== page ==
Tex-Mex, one of America’s oldest regional cuisines, has become incredibly popular across the United States. This is particularly true among students in elementary schools, secondary schools and colleges, and operators are responding.
Jerry Clemmer, director of residential dining at the University of Richmond, in Richmond, Va., says his team launched a comprehensive Tex-Mex station last summer after noticing the popularity of singular units such as taco, quesadilla and burrito stations. “When first conceiving this station, our chefs didn’t want this to be a plain and ordinary Southwestern station that could be found in any shopping mall or strip center,” explains Clemmer, whose Tex-Mex station incorporates all three options.
By using specialized equipment, such as a fast-steamer for tortillas and a five-inch circular Mongolian grill for quesadillas, students can customize their orders with high-quality, unique ingredients such as marinated and slow-cooked beef barbacoa seasoned with Mexican oregano adobo sauce. Clemmer also has found success with revamped sides, such as black beans with flame-roasted corn, tomatillo sauces and cilantro rice, served alongside such items as lime cilantro shrimp, blackened tilapia, and a variety of cheeses including Monterey Jack and cheddar.
To kick off this new station, Clemmer hosted a dinner complete with grilling stations, margarita-infused cupcakes, housemade chips, salsas, tamales and sopaipillas, a Southwestern deep-fried pastry.
“The station became a student favorite because of the variety of high-quality ingredients and the set-up, which allows students to design their own meals with ingredients tailored to their tastes and dietary preferences,” says Clemmer, who emphasizes the importance of an ingredient display unit that can handle the volume of customers. Likewise, Clemmer recommends developing a number system that allows the cooks to keep track of which entrees they’re preparing.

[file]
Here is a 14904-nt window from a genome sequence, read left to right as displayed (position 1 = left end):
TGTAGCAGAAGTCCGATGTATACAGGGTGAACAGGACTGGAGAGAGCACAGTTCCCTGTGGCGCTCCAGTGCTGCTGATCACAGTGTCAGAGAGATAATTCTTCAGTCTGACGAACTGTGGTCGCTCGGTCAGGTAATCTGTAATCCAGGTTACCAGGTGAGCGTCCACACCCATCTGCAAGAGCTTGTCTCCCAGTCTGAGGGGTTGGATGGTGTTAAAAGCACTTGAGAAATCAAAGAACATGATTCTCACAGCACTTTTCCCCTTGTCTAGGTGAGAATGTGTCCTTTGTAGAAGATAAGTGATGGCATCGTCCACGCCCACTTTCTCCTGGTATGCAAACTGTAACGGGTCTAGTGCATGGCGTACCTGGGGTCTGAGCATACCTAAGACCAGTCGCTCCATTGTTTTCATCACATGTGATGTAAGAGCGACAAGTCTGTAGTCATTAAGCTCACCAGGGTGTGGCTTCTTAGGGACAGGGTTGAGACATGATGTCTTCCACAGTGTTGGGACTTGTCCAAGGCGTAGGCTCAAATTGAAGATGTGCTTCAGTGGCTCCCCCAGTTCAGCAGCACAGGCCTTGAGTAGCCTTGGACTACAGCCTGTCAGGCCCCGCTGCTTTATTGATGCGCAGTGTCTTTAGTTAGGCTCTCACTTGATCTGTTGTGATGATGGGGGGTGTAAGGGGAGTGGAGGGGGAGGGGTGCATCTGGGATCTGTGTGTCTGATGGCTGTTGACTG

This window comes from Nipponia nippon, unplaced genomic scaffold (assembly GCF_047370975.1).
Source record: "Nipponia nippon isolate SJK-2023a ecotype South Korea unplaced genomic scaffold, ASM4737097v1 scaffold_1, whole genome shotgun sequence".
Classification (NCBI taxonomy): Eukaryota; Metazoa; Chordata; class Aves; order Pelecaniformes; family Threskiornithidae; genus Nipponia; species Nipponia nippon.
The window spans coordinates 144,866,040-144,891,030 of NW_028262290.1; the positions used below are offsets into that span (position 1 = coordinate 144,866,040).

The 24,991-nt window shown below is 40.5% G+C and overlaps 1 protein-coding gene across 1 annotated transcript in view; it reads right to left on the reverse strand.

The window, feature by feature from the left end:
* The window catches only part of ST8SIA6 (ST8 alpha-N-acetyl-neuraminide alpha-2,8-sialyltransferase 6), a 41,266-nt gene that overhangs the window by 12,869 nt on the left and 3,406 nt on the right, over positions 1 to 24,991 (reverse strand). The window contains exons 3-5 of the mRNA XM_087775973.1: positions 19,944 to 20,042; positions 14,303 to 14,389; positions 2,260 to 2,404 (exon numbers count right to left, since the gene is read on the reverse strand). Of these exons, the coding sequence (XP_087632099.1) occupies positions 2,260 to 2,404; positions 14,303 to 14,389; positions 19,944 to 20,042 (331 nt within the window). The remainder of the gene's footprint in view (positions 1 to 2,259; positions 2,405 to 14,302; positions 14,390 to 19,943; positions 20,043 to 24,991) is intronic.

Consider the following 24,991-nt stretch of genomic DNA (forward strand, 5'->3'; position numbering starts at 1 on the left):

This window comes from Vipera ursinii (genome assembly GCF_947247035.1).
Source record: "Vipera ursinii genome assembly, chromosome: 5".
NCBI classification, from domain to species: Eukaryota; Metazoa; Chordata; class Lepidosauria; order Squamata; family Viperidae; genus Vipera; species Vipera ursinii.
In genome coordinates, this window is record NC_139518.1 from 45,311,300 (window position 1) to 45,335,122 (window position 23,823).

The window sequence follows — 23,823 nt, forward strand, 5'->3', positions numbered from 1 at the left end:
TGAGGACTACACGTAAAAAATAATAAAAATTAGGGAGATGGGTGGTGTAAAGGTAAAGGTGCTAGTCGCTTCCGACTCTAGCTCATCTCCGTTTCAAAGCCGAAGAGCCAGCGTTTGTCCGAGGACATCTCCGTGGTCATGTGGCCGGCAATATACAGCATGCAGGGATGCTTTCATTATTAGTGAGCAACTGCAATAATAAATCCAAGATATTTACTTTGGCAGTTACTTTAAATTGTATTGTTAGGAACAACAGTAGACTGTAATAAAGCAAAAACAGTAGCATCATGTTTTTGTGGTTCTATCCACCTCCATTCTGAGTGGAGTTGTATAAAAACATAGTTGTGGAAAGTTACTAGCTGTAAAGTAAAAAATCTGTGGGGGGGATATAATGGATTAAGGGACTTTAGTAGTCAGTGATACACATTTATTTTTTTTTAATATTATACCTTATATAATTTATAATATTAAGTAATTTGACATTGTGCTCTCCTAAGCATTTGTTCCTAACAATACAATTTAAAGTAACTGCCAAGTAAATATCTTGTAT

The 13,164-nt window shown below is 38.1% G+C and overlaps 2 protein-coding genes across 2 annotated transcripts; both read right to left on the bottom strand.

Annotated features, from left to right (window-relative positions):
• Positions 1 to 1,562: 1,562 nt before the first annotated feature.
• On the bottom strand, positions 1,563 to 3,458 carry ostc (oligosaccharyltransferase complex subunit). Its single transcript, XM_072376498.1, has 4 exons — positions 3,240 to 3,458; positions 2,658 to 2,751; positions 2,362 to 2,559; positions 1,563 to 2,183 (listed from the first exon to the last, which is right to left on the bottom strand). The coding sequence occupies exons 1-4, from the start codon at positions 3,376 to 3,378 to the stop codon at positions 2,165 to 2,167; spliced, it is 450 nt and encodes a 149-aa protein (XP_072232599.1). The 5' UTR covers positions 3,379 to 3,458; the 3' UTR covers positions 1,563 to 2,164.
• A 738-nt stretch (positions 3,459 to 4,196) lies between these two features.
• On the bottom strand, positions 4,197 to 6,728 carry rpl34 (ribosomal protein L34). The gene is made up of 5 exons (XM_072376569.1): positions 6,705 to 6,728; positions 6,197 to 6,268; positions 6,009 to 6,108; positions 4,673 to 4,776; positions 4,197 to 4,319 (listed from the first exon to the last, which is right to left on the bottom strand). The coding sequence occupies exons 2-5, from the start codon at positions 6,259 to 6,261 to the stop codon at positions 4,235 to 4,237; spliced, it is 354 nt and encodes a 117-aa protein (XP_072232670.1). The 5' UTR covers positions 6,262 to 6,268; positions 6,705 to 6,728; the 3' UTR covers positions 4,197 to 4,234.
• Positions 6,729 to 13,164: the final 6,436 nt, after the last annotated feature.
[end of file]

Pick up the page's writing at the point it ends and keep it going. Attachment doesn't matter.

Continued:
Through the university’s instant feedback system, Text and Tell, dining services has received extremely positive feedback from students, with some even requesting Tex-Mex every day.
In other locations, such as Hillsborough County Public Schools in Tampa, Fla., operators are capitalizing on the Tex-Mex craze by adapting Tex-Mex staples to their customers’ own tastes. Ben Guggenmos, district chef at Hillsborough, says he has riffed on the city’s love of Cuban sandwiches by transforming them into quesadillas.
Zena Maggitti, director of dining services for Chartwells at Washington College, in Chesterton, Md., says that quesadillas, tostadas, fajitas and tacos are some of the most popular items at the college. So, Maggitti decided to take a chance and use a Tex-Mex dish—tacos—to educate students. As part of the school’s annual Food Day, a partnership with the Center for Environment & Society and the Anthropology Department to celebrate local, sustainable, healthy food, Maggitti’s team swapped out the typical taco proteins—beef, pork and fish—for a more exotic one: crickets.
“Food trucks and tacos are so popular, we decided to make our own food truck to educate guests about the nutritional aspects of crickets, which was a big success,” reports Maggitti.
To educate students about the insects, Maggitti’s team created materials detailing the health benefits of crickets—they have twice as much protein as beef, as much vitamin B12 as salmon and 15% more iron than spinach.
The crickets were sourced from Next Millennium Farms, a Canadian purveyor. They were lightly seasoned and quick-fried in zero trans fat cooking oil. Homemade guacamole and freshly grilled corn tortillas completed the dish. By the end of the event, dining services had served 300 cricket tacos, compared to only 25 bean tacos.
Maggitti thinks the success of the cricket tacos was due to their originality. “To be creative, it’s not necessarily thinking outside the box,” she says, “but trying to redefine the box.”